• Planetary fusion plants, cooled by sea water, river water, or giant air-cooling towers.
  • Space radiator fusion plants, which dump heat through giant space radiators, usable on interplanetary ships where solar panels are inadequate.
  • Coolant-carrying fusion plants, which dump waste heat into coolant they carry aboard, and vent into space, for ship that don't have space for radiators.
Does anyone know how much coolant would be necessary to dump heat into space by venting coolant? Or, for that matter, how large radiators would need to be?

* Degrees Kelvin don't use the ° symbol, unlike °C and °F.
** A nova star is a thermonuclear explosion that affects the outer layers of the star; a supernova goes all the way to the core.
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Re: Traveller as a Spaceship Modeling Hobby

Postby AnotherDilbert » Tue Nov 06, 2018 9:48 am

Radiators:

The IIS has a system with 7 radiators of about 6.5 m² each ≈ 45 m². It can radiate about 14 kW, at a guess depending on the temperature of the coolant.

A Scout has a fusion reactor producing 500 MW electrical power, or perhaps 1000 MW heat (according to CT). To radiate all of the produced heat in the same way as the IIS would require 1000000 / 14 × 45 ≈ 3 200 000 m² = 3.2 km² radiators (≈ 450 football fields). Presumably we could make them more efficient with higher tech and higher temperature difference, but we are still talking square kilometres for small ships...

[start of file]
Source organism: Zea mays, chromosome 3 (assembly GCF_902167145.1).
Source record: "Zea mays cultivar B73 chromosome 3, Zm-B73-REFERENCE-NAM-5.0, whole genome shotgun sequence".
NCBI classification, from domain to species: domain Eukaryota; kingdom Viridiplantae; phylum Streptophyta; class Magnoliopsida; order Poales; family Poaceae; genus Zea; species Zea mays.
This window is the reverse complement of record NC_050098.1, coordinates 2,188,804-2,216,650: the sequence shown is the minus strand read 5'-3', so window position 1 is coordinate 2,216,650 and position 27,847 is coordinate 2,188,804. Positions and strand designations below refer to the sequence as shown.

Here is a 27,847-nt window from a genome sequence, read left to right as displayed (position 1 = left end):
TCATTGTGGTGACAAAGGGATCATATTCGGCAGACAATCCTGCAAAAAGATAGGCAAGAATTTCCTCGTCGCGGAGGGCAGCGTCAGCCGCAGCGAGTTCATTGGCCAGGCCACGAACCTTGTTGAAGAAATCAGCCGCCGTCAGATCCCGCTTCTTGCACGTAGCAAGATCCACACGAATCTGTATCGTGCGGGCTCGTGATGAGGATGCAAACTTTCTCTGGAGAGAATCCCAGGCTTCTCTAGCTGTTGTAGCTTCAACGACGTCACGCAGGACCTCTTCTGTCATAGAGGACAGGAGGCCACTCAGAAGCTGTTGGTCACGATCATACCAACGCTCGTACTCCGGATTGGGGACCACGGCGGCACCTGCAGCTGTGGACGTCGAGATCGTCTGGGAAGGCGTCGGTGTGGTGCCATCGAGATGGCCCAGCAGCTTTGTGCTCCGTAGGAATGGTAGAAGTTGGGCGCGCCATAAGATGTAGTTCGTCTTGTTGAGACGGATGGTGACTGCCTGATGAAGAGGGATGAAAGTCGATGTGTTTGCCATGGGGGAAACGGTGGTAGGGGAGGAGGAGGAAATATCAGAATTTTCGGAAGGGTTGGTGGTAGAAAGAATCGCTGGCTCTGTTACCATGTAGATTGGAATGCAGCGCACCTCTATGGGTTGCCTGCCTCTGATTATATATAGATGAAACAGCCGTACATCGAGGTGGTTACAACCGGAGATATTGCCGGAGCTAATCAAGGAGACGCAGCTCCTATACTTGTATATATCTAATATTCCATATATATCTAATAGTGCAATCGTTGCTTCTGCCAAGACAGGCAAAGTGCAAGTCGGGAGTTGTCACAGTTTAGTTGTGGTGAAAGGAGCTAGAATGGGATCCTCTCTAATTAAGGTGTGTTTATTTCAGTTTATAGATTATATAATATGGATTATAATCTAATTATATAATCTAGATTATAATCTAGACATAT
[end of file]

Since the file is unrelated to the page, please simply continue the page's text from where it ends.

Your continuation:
Heat sink:

Hydrogen gas has a specific heat of about 14 kJ/kgK. To heat 1 kg hydrogen, say, 6000 K would take 14 × 6000 = 84000 kJ = 84 MJ = 84 MWs.

That would cool the Scout above for about 84 MWs / 1000 MW = 0.084 seconds. The entire fuel load of a MgT2 Scout, about 21 tons, would last 21000 × 0.084 s ≈ 1800 s ≈ half an hour.


Neither real world radiators nor ejecting heated coolant seems practical...
AnotherDilbert
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Re: Traveller as a Spaceship Modeling Hobby

Postby AnotherDilbert » Tue Nov 06, 2018 9:56 am

steve98052 wrote: * Degrees Kelvin don't use the ° symbol, unlike °C and °F.
If we are to be precise it's not degrees kelvin, it's just kelvin, hence no degree symbol.
locarno24
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Re: Traveller as a Spaceship Modeling Hobby

Postby locarno24 » Tue Nov 06, 2018 3:01 pm

steve98052 wrote:
Mon Nov 05, 2018 6:30 pm

If we assume that waste heat is dumped in vented hydrogen, how much would be needed?
Well, a dTon is a literal Tonne (1000kg) of Liquid Hydrogen.
Hydrogen has a specific heat capacity of 14-and-a-bit kJ per kg per Kelvin temperature increase

Properly liquid hydrogen needs to be at about 20K (it's liquid at 33k but at 20k it stays liquid without pressurisation)

For the sake of argument, let's throw in a 100k-and-round-down safety margin, so start at 20K and throw out hot gas at 620K. That's a 600K temperature increase, so takes about 14kJ x 600K x 1000kg = 8,400 mJ of energy for each dTon of liquid hydrogen thrown out the back as hot gas. That's pretty safe, but also not very good - if you've got a reactor developing a mW of power (not unreasonable and potentially underrating it if you're a starship with ship-to-ship lasers) you could be looking at throwing a dTon of fuel away as coolant in a couple of hours.

Alternatively, you can basically vent reactor plasma at more like 15,000,000K - although how you cool stuff with that, since you need to use some method to make the heat exchanger you're cooling hotter than the coolant, god only knows! - but if you can, you can eject 210,000 mJ of heat energy with every dTon you throw overboard, which means that same dTon of coolant will last you a couple of days instead.